Joining calls for free sports facilities either side of next year's Games, the academics have called into question what legacy the event will deliver for some of the UK's most deprived communities.
Dr John Kelly, a sports sociologist at Edinburgh University, said evidence of a legacy of increased sports activity from previous Olympics and Commonwealth Games was thin on the ground, adding that regular mentions of positive spin-offs helped justify the outlay to the taxpayer.
Meanwhile, Dr Joe Bradley, senior lecturer at Stirling University, said legacy had to be "beyond the soundbites and looking to see what individuals and organisations can make financially".
The city council, which has the responsibility for legacy, said the Games were a "priceless opportunity for Glasgow", which was already delivering benefits through thousands of jobs, apprenticeships and training places, new and improved venues and infrastructure.
The comments follow calls from experts for sports facilities to be free of charge around the Games amid concerns 2014 risks bypassing tens of thousands of people from deprived communities.
Sports development specialists, youth workers and politicians said games organisers are overly focusing on middle-class young achievers, particularly in the context of a hike in entrance fees to municipal sports facilities of 5% between now and the Games. The trust charged with increasing sport participation in Glasgow disputes the claims, pointing to a rise in the use of facilities and a surge in membership of sports clubs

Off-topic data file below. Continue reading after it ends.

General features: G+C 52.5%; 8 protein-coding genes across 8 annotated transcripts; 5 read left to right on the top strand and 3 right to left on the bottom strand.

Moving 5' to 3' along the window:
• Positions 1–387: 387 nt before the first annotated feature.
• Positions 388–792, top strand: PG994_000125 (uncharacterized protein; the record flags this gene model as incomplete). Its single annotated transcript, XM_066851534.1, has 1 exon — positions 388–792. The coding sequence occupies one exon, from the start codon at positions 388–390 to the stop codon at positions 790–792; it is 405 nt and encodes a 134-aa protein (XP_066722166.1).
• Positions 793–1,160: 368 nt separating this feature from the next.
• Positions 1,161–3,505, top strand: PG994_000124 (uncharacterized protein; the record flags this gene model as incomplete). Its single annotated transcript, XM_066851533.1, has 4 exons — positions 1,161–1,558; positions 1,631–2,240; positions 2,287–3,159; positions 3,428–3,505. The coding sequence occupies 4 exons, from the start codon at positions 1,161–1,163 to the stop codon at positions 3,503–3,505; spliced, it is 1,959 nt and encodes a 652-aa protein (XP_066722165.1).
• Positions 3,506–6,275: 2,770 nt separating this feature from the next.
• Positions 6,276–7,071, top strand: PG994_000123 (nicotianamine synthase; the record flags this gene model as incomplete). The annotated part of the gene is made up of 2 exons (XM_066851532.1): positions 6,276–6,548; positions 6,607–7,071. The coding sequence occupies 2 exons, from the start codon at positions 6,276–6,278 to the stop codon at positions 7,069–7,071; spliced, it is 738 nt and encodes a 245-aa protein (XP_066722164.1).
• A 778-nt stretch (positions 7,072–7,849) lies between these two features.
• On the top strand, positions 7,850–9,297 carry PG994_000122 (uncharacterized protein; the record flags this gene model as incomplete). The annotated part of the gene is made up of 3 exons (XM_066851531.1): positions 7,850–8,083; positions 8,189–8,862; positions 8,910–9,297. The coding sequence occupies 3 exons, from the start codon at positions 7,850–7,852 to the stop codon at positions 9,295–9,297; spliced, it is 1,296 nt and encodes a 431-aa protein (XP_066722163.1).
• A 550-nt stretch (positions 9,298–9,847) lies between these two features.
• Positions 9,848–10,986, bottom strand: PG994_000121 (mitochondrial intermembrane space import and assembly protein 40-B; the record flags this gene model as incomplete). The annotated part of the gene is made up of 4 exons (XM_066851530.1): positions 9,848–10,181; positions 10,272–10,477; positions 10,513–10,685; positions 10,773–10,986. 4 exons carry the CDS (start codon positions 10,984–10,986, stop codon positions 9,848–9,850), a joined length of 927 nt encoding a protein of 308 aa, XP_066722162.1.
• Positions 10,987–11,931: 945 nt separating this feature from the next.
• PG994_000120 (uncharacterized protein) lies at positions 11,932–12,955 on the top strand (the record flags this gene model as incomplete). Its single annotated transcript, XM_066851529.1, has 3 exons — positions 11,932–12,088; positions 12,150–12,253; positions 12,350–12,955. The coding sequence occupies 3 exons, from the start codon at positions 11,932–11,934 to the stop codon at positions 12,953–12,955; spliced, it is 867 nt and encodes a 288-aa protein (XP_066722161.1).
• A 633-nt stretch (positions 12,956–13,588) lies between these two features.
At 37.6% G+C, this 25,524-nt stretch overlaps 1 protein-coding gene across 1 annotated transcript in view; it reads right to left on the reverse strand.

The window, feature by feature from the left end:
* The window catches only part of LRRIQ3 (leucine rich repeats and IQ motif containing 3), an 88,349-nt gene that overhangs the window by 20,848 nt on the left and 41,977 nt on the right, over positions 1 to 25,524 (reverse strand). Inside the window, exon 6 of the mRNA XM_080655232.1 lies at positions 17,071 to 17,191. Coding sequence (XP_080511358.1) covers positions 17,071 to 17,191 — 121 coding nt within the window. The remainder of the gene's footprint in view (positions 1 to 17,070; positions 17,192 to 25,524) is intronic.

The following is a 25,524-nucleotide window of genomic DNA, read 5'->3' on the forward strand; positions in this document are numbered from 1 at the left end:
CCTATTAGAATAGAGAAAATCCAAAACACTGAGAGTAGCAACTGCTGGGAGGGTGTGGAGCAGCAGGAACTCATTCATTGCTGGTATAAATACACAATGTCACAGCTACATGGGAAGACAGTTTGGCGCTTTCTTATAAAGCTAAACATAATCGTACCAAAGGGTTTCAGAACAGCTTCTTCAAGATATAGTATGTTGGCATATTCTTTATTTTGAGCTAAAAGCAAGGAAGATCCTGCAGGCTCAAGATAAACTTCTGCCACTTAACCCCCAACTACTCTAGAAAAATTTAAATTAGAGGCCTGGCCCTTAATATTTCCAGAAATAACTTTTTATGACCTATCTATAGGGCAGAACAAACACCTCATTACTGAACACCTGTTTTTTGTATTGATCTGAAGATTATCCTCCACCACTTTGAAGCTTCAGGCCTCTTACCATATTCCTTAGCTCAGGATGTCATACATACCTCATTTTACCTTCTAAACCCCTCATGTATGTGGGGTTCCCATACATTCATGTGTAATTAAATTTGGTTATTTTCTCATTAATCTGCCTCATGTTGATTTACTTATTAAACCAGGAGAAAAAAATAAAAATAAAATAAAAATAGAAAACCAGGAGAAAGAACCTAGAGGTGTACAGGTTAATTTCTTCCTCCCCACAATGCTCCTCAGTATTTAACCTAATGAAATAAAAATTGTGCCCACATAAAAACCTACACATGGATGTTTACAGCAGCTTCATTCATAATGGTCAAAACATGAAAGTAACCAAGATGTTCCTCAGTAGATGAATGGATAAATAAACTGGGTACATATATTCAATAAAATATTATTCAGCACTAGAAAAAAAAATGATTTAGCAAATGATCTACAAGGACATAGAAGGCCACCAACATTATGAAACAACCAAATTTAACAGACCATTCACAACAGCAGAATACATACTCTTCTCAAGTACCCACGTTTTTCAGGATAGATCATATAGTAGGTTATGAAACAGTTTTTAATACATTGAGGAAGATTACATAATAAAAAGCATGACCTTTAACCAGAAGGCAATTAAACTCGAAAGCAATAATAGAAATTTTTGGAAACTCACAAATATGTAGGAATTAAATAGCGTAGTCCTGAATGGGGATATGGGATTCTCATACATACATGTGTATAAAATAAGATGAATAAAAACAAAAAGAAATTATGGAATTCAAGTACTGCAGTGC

Dr Kelly said most of those who championed legacy were officials and athletes who rely on funded Games for their own goals, "despite a dearth of hard evidence to support such proclamations".
He added: "In a city with a third of households out of work, one wonders how many people from these homes will be making use of a bike velodrome."
Dr Bradley, who also works with grassroots sports in a deprived area in the west of Scotland, added: "Ethnicity, class, poverty, health, community sustenance and building, widespread health benefits and social capital have to drive the question of legacy. Issues around these are what will make the games a success in the eyes of most people."
A council spokesman said the city had learned from mistakes by other hosts, with plans to ensure Glasgow will be better off economically, environmentally and socially post-Games. He added: "The council has granted legacy status to over 250 projects and organisations that have been inspired by the Games to develop activities and programmes that are making a real difference."